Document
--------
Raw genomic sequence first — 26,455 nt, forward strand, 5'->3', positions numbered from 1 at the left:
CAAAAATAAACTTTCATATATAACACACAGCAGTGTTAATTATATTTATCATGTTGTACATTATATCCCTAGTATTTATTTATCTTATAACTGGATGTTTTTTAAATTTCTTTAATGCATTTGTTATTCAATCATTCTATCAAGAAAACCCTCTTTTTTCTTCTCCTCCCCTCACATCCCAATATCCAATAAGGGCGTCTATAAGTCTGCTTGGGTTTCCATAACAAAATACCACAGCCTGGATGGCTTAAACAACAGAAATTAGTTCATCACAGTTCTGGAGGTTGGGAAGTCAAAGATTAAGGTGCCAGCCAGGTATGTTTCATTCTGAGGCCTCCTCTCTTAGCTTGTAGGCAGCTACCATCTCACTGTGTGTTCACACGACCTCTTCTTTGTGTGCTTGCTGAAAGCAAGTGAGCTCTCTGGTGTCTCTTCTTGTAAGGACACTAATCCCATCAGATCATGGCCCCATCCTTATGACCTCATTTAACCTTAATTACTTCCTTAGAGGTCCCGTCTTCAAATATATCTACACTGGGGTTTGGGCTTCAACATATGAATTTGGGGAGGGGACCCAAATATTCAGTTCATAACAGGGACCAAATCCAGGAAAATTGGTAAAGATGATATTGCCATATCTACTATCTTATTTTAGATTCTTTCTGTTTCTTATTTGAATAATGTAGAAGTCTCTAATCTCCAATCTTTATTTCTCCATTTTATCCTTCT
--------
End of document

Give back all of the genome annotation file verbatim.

Raw genomic sequence first — 26,455 nt, forward strand, 5'->3', positions numbered from 1 at the left:
CAAAAATAAACTTTCATATATAACACACAGCAGTGTTAATTATATTTATCATGTTGTACATTATATCCCTAGTATTTATTTATCTTATAACTGGATGTTTTTTAAATTTCTTTAATGCATTTGTTATTCAATCATTCTATCAAGAAAACCCTCTTTTTTCTTCTCCTCCCCTCACATCCCAATATCCAATAAGGGCGTCTATAAGTCTGCTTGGGTTTCCATAACAAAATACCACAGCCTGGATGGCTTAAACAACAGAAATTAGTTCATCACAGTTCTGGAGGTTGGGAAGTCAAAGATTAAGGTGCCAGCCAGGTATGTTTCATTCTGAGGCCTCCTCTCTTAGCTTGTAGGCAGCTACCATCTCACTGTGTGTTCACACGACCTCTTCTTTGTGTGCTTGCTGAAAGCAAGTGAGCTCTCTGGTGTCTCTTCTTGTAAGGACACTAATCCCATCAGATCATGGCCCCATCCTTATGACCTCATTTAACCTTAATTACTTCCTTAGAGGTCCCGTCTTCAAATATATCTACACTGGGGTTTGGGCTTCAACATATGAATTTGGGGAGGGGACCCAAATATTCAGTTCATAACAGGGACCAAATCCAGGAAAATTGGTAAAGATGATATTGCCATATCTACTATCTTATTTTAGATTCTTTCTGTTTCTTATTTGAATAATGTAGAAGTCTCTAATCTCCAATCTTTATTTCTCCATTTTATCCTTCT